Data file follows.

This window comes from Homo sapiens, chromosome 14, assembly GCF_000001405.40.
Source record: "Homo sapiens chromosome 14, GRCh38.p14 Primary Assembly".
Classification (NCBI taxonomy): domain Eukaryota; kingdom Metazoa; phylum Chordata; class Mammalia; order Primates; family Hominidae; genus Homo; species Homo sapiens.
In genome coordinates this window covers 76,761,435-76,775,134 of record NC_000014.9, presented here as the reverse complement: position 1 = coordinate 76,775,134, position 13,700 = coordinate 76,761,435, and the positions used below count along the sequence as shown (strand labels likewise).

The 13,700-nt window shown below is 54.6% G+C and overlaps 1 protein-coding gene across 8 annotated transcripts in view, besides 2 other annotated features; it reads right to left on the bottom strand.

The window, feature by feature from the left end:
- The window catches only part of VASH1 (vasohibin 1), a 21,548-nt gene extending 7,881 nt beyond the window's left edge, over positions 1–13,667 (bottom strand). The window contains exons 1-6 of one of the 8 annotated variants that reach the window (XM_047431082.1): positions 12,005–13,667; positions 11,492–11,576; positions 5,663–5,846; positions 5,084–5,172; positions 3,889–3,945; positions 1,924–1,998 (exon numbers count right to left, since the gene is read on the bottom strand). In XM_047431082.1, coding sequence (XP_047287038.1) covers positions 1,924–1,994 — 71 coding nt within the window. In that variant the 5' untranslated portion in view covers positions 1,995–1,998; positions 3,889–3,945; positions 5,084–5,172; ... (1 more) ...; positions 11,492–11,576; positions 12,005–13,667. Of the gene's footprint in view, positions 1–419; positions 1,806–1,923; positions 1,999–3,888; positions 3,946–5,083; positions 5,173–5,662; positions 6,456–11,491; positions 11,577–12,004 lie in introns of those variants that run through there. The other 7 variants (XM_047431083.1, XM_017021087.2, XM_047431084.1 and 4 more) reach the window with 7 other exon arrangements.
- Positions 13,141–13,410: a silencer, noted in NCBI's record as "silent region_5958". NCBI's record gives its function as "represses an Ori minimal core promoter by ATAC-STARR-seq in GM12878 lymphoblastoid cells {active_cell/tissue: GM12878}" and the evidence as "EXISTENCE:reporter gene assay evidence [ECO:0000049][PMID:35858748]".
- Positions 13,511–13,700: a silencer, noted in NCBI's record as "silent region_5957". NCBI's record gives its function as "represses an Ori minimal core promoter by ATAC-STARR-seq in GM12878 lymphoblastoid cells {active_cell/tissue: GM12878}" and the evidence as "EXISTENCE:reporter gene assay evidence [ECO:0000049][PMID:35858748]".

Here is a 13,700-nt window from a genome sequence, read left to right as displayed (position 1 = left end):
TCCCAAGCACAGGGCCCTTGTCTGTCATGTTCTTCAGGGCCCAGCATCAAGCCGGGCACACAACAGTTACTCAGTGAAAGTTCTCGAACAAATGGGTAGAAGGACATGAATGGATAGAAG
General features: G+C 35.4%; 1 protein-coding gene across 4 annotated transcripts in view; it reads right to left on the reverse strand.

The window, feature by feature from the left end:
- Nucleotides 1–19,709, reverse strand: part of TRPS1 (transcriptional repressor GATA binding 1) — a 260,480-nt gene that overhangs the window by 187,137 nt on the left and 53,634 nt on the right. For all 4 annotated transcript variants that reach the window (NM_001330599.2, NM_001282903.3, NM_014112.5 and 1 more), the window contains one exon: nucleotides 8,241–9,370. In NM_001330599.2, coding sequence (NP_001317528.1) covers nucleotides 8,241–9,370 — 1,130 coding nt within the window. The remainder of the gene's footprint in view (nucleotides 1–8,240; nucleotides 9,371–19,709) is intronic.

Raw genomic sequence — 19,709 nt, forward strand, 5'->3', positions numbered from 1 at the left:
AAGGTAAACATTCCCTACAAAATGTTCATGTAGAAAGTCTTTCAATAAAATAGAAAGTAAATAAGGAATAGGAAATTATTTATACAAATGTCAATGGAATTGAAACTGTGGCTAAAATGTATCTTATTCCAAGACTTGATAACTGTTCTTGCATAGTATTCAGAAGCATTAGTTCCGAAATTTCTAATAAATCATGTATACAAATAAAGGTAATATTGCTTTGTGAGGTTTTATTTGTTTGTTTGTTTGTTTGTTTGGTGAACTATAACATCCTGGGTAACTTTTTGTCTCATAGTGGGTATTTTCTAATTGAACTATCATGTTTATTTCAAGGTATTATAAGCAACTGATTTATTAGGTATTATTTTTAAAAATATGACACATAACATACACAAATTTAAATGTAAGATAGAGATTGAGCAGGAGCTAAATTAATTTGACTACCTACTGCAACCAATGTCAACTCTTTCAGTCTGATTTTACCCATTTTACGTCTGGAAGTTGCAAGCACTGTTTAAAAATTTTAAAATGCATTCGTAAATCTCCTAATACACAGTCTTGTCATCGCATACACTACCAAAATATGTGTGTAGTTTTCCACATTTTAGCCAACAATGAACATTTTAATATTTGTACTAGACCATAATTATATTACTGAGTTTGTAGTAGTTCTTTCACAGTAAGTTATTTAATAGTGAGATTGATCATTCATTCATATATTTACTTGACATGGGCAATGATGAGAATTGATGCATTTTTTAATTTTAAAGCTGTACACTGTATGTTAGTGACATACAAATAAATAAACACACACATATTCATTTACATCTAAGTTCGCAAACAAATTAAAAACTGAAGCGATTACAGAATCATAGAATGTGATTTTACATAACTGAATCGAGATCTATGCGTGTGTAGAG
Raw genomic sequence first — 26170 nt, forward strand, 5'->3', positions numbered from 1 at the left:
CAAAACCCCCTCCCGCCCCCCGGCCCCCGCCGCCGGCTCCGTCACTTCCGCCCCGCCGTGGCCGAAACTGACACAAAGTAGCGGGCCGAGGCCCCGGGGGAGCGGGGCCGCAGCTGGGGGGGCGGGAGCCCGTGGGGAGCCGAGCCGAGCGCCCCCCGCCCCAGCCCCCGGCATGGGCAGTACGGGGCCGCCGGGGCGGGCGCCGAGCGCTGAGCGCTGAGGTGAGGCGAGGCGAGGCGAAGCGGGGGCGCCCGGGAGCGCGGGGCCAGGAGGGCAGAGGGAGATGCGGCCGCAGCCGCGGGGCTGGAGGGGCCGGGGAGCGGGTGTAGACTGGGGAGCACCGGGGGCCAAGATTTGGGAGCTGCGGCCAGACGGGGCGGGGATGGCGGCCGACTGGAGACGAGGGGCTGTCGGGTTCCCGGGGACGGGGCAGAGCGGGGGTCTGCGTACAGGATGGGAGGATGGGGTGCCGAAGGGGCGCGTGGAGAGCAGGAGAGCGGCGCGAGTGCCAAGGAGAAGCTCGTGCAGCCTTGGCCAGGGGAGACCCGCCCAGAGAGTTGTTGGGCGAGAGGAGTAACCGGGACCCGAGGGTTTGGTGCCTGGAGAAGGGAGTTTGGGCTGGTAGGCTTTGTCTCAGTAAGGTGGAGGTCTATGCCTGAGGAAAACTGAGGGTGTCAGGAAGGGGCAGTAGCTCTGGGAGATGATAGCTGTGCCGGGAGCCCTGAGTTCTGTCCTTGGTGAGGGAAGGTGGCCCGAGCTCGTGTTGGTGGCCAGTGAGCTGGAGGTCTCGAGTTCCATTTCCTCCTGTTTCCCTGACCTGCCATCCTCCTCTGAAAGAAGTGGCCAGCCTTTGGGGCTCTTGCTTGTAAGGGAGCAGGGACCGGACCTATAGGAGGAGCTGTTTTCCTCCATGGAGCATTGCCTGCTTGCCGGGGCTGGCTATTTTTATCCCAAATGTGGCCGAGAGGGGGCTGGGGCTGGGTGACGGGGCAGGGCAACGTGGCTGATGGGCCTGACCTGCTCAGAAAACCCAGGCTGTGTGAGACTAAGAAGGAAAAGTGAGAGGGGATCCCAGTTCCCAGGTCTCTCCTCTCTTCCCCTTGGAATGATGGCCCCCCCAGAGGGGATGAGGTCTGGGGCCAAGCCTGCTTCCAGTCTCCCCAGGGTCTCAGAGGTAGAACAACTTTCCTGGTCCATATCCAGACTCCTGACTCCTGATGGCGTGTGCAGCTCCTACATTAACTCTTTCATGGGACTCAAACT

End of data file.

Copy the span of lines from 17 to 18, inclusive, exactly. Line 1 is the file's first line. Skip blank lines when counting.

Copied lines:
Raw genomic sequence first — 26170 nt, forward strand, 5'->3', positions numbered from 1 at the left:
CAAAACCCCCTCCCGCCCCCCGGCCCCCGCCGCCGGCTCCGTCACTTCCGCCCCGCCGTGGCCGAAACTGACACAAAGTAGCGGGCCGAGGCCCCGGGGGAGCGGGGCCGCAGCTGGGGGGGCGGGAGCCCGTGGGGAGCCGAGCCGAGCGCCCCCCGCCCCAGCCCCCGGCATGGGCAGTACGGGGCCGCCGGGGCGGGCGCCGAGCGCTGAGCGCTGAGGTGAGGCGAGGCGAGGCGAAGCGGGGGCGCCCGGGAGCGCGGGGCCAGGAGGGCAGAGGGAGATGCGGCCGCAGCCGCGGGGCTGGAGGGGCCGGGGAGCGGGTGTAGACTGGGGAGCACCGGGGGCCAAGATTTGGGAGCTGCGGCCAGACGGGGCGGGGATGGCGGCCGACTGGAGACGAGGGGCTGTCGGGTTCCCGGGGACGGGGCAGAGCGGGGGTCTGCGTACAGGATGGGAGGATGGGGTGCCGAAGGGGCGCGTGGAGAGCAGGAGAGCGGCGCGAGTGCCAAGGAGAAGCTCGTGCAGCCTTGGCCAGGGGAGACCCGCCCAGAGAGTTGTTGGGCGAGAGGAGTAACCGGGACCCGAGGGTTTGGTGCCTGGAGAAGGGAGTTTGGGCTGGTAGGCTTTGTCTCAGTAAGGTGGAGGTCTATGCCTGAGGAAAACTGAGGGTGTCAGGAAGGGGCAGTAGCTCTGGGAGATGATAGCTGTGCCGGGAGCCCTGAGTTCTGTCCTTGGTGAGGGAAGGTGGCCCGAGCTCGTGTTGGTGGCCAGTGAGCTGGAGGTCTCGAGTTCCATTTCCTCCTGTTTCCCTGACCTGCCATCCTCCTCTGAAAGAAGTGGCCAGCCTTTGGGGCTCTTGCTTGTAAGGGAGCAGGGACCGGACCTATAGGAGGAGCTGTTTTCCTCCATGGAGCATTGCCTGCTTGCCGGGGCTGGCTATTTTTATCCCAAATGTGGCCGAGAGGGGGCTGGGGCTGGGTGACGGGGCAGGGCAACGTGGCTGATGGGCCTGACCTGCTCAGAAAACCCAGGCTGTGTGAGACTAAGAAGGAAAAGTGAGAGGGGATCCCAGTTCCCAGGTCTCTCCTCTCTTCCCCTTGGAATGATGGCCCCCCCAGAGGGGATGAGGTCTGGGGCCAAGCCTGCTTCCAGTCTCCCCAGGGTCTCAGAGGTAGAACAACTTTCCTGGTCCATATCCAGACTCCTGACTCCTGATGGCGTGTGCAGCTCCTACATTAACTCTTTCATGGGACTCAAACT